Construction employment spiked in August, with 28,000 new jobs in the sector, accounting for almost 20% of all new jobs nationwide, the Labor Dept. reported.

The federal Bureau of Labor Statistics said in its latest monthly employment report, released on Sept. 1, that construction's jobless rate was 4.7%, down from 4.9 % in July. It was the best month for job gains in construction since February.

The BLS unemployment rates are not adjusted for seasonal differences.

Construction employment now totals 6.92 million after showing little change over the past five months. All categories edged up over July: Non-residential construction added 14,300 jobs; residential specialty-trade contractors inched up by 12,000; and heavy and civil engineering gained 6,600 workers.

"Demand for construction workers continues to expand, despite occasional contradictory information emerging from monthly statistics," said Anirban Basu, chief economist at the Associated Builders and Contractors.  "Accordingly, construction firms are increasing their scramble rate for employees, driving up hourly compensation in the process. Leading indicators suggest that overall construction activity will continue to expand during the months ahead. Moreover, recent events in Texas and Louisiana imply that negative trends in non-residential construction spending will be reversed as rebuilding commences."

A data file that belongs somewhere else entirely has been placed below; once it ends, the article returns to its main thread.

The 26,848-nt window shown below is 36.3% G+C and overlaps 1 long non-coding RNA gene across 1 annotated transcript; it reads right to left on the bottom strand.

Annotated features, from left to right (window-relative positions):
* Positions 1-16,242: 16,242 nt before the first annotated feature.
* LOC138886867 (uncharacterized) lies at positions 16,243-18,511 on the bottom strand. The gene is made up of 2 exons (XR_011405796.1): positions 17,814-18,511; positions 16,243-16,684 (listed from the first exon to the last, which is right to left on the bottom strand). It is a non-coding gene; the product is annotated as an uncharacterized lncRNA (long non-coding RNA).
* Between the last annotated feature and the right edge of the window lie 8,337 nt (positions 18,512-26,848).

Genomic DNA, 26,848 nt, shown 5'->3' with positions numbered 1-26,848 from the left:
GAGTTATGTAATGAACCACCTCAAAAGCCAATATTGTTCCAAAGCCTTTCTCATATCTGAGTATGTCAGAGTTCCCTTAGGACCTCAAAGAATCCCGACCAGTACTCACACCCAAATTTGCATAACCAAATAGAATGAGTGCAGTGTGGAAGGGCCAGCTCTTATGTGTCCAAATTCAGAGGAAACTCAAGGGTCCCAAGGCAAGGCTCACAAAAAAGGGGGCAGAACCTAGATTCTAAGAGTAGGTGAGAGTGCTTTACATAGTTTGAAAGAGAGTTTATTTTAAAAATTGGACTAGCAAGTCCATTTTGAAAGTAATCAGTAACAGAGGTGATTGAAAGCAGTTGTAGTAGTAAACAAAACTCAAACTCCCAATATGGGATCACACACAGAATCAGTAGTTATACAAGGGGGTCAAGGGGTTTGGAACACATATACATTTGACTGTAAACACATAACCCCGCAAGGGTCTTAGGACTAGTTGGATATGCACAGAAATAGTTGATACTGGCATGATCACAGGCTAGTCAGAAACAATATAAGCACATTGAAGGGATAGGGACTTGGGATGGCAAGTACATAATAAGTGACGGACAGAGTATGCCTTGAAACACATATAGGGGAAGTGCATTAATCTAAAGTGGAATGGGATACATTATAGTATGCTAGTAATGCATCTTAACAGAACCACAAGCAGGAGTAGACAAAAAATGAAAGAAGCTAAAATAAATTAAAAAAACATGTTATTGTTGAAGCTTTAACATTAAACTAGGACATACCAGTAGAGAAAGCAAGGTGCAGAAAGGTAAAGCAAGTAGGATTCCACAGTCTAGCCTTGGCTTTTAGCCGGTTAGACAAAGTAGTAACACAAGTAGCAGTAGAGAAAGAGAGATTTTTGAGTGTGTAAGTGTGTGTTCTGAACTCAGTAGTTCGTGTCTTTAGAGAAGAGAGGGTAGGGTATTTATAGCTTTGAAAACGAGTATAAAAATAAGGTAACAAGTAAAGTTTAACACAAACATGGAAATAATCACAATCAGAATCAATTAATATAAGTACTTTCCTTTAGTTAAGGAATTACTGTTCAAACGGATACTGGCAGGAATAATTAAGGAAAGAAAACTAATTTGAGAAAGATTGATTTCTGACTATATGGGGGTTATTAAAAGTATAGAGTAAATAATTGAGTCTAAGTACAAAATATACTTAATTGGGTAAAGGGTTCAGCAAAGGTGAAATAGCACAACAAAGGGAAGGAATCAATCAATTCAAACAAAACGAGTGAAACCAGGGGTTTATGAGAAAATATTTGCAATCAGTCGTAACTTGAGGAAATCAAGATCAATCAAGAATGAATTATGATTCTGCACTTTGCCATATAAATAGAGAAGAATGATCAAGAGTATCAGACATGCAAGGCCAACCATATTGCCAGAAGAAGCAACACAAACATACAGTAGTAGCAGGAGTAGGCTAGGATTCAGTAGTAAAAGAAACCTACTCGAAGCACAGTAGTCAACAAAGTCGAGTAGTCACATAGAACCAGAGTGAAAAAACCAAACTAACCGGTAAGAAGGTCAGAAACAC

Overall, the economy added 156,000 jobs in August, BLS said, and the national unemployment rate stayed relatively stagnant at 4.4% in August, up slightly from 4.3% in July and steady with June's report of 4.4%.

"Data work in strange ways," Basu says. "In July, overall national job growth remained strong, while construction statistics sagged. One month later, the construction-jobs picture looks much brighter, while headline numbers for the broader economy appear a bit less benign."

On the flip side, though, is a decreasing pool of construction workers.

"It is no wonder that 70% of the respondents to the association's workforce survey released this week said they were having trouble filling a variety of hourly craft positions," says Ken Simonson, the chief economist for the Associated General Contractors of America. "Half or more of the 1,608 respondents said they were having trouble finding carpenters, bricklayers, electricians, concrete workers or plumbers. Some salaried positions—notably project managers and supervisors—are also hard to fill."

BLS said Hurricane Harvey had no discernible effect on the employment-unemployment data for August because the survey was taken mostly before the storm.

A separate report, released by the U.S. Commerce Dept. on Sept. 1, showed construction spending slowed in July to $1.21 trillion, a decrease of 0.6% from June but an increase of 1.8 % from the same period last year.

Basu notes that, while the two data sets are contradictory, the narrative suggests that construction activity is rising. "Anecdotally and in survey data, many non-residential construction firms continue to report healthy backlog and are looking forward to an active 2018," he says.